On completing his degree in landscape technology in 2002, he worked on the main display garden at Marvadesh Givatt Brenner Nursery in Israel. From there he progressed to become the head landscape designer for Societe Nel Import and Export Company in Mayotte, Comores Islands. After his return from the Comores, Leon started the award-winning Fever Tree Nursery in Nelspruit.

Leon, now based in Cape Town, shines in the competitive arena. His love of utilising unusual plants in his designs led to his inclusion in the South African team that worked their magic at the Royal Horticultural Society Chelsea flower show in London. He also worked as the main designer for the COP 17 Legacy Garden on the main display in the Durban Botanic Gardens in 2011.

Leon has been involved in the international show gardening arena for the last 12 years and has been invited to showcase his work at most of the world’s most prestigious flower shows.

A great moment for Leon was when he won the Gardening World Cup for Africa at the Gardening World Cup in Nagasaki, Japan 2014.

Leon also went on to be the first designer from Africa to win gold, the Best on Show and the Governor’s Design Award at the world’s biggest and oldest flower show, the Philadelphia Flower Show in the USA, where he was invited to design a garden for Disney.

He also won the Gold Award and Best Lighting Award at the Singapore Garden Festival; Gold Award and Best Design at the New Zealand International Flower Show.

Leon has installed many permanent gardens and floral installations throughout the world and his work can be seen in the Sacheon Botanical Gardens in South-Korea, Chaumont in France and in Eden, Sydney Australia.

His designs have been published in various coffee table books by BRAUN publishing company.

Leon’s floral and garden designs reflect his absolute passion, knowledge and love of plants and pushes garden design boundaries to the limit when it comes to showcasing plants.

The South Africa National Biodiversity Institute’s National Botanical Gardens

Kirstenbosch National Botanical Garden: founded in 1913, is world-renowned for the beauty and diversity of the Cape Floral Kingdom it displays as well as its incomparably magnificent setting against the eastern buttress of Table Mountain. The Kirstenbosch estate covers 528 hectares and supports a diverse fynbos flora and natural forest. The cultivated garden (36 hectares) displays plant collections mainly from the winter rainfall region of the country.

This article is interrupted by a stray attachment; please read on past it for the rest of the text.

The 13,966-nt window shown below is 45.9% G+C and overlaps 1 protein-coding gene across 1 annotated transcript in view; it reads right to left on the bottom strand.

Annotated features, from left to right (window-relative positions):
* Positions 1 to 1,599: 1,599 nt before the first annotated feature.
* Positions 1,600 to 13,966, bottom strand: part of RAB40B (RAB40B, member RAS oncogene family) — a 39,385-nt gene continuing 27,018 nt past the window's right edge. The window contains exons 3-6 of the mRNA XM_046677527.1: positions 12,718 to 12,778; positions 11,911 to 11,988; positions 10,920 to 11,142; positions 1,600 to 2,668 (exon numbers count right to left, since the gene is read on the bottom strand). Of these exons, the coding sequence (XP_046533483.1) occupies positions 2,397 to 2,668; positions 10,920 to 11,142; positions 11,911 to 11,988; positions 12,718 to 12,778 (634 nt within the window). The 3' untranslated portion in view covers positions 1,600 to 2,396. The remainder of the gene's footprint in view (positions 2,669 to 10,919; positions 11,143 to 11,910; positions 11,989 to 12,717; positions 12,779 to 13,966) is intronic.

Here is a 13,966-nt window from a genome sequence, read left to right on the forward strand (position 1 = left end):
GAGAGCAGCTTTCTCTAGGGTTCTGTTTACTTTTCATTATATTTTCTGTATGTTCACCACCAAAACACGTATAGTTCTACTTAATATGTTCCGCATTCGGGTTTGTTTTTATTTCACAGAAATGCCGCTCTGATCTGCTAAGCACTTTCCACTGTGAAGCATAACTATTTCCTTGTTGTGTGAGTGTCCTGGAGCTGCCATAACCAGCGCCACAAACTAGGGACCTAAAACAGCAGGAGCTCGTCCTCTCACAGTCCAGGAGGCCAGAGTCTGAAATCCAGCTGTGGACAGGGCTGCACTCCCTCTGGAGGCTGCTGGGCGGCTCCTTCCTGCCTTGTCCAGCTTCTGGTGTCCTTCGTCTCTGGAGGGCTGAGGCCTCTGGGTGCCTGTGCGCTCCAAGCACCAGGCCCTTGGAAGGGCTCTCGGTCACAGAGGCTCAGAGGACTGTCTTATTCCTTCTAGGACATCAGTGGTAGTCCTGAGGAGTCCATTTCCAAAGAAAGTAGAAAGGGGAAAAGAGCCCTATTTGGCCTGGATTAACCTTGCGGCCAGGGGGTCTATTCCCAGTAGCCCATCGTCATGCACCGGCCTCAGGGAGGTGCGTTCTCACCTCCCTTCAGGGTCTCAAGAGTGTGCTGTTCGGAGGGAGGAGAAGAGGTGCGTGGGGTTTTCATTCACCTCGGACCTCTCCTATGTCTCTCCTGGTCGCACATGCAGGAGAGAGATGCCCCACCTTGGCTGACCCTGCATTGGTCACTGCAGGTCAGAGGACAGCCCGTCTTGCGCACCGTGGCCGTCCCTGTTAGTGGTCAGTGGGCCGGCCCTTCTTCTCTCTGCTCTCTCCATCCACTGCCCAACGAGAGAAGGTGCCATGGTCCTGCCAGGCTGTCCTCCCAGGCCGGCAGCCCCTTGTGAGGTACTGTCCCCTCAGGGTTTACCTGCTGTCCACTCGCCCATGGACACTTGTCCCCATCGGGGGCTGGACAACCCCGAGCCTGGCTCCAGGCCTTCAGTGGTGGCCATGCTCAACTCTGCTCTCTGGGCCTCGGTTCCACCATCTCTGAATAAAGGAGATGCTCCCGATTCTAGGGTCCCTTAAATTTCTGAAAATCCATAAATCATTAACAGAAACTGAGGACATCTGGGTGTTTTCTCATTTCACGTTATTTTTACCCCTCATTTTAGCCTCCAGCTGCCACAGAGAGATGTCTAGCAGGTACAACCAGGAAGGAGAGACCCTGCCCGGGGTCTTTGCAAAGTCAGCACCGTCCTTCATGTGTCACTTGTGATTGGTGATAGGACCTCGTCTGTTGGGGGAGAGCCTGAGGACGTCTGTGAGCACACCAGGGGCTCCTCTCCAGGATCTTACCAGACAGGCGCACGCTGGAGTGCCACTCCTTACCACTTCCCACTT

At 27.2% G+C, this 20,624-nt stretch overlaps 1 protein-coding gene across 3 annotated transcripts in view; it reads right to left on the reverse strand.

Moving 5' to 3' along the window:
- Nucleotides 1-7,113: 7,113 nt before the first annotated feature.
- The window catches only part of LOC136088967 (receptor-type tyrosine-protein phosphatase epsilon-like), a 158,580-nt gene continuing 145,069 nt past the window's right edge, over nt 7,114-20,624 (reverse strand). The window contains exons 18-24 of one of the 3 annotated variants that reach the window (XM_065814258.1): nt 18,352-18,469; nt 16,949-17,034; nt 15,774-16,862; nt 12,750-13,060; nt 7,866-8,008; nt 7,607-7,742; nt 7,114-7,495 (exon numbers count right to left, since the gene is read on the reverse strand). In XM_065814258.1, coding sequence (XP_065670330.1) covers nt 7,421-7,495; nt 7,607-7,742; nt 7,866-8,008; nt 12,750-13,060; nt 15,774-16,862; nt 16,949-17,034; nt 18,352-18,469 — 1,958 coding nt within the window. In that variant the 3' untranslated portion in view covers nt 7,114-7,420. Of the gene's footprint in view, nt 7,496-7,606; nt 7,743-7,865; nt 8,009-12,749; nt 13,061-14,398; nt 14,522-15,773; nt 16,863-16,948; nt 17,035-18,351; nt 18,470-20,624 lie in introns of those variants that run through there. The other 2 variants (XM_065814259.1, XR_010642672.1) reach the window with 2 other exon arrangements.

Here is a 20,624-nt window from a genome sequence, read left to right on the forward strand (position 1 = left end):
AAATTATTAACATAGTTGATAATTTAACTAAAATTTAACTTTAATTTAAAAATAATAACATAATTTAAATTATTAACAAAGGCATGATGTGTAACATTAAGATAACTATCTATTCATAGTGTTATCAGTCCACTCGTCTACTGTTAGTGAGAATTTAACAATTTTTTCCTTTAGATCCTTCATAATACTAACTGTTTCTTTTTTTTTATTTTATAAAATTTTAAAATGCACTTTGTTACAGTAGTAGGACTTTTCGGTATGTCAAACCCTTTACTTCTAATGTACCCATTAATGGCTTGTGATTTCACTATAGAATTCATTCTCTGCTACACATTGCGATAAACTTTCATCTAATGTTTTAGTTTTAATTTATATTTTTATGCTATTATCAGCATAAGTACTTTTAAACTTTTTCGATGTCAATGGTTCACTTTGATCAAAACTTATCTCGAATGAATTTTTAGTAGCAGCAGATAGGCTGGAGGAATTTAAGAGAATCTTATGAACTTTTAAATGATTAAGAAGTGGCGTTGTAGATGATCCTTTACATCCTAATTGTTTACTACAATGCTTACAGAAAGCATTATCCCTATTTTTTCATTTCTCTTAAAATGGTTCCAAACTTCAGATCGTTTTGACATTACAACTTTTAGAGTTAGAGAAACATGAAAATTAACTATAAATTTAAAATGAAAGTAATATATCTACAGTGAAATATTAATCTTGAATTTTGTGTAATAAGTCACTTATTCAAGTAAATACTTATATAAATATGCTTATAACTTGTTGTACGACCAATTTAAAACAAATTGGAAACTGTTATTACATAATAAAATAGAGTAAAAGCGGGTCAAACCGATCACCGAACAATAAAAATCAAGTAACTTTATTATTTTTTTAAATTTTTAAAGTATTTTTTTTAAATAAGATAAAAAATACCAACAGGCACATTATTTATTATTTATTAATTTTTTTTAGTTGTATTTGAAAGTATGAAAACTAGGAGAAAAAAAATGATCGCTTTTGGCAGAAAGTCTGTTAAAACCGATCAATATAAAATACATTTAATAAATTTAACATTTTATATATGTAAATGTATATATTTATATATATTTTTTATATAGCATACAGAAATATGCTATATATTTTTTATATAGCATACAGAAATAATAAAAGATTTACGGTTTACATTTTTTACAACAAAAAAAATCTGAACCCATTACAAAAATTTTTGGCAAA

Harold Porter National Botanical Garden: Uniquely located within the Kogelberg Biosphere Reserve, and situated in the centre of the coastal fynbos where the flora is at its richest, this beautiful garden encompasses mountain slopes with wind-clipped heathlands, deep gorges with relict forests, flats and marshes with restios, sedges and bulbs, as well as dunes adjacent to the beach with specialised salt-adapted plants. The garden is renowned for its waterfalls and amber pools. It showcases more than 700 species of indigenous South African plants and over 100 species of birds.

Hantam National Botanical Garden: This garden forms part of the northwestern border of the Cape Floristic Region. Comprising 6 200 hectares and lying about 730 m above sea level, it serves as a centre for biodiversity research in the Bokkeveld Plateau and Succulent Karoo region. Over 1 350 plant species have been recorded on the Bokkeveld Plateau, including 80 endemic species (6% of the flora). Almost a third of the species endemic to the Bokkeveld Plateau are threatened with extinction. Due to the incredible diversity and density of bulbs – some 40% of the flora – the area is often referred to as the Bulb Capital of the World.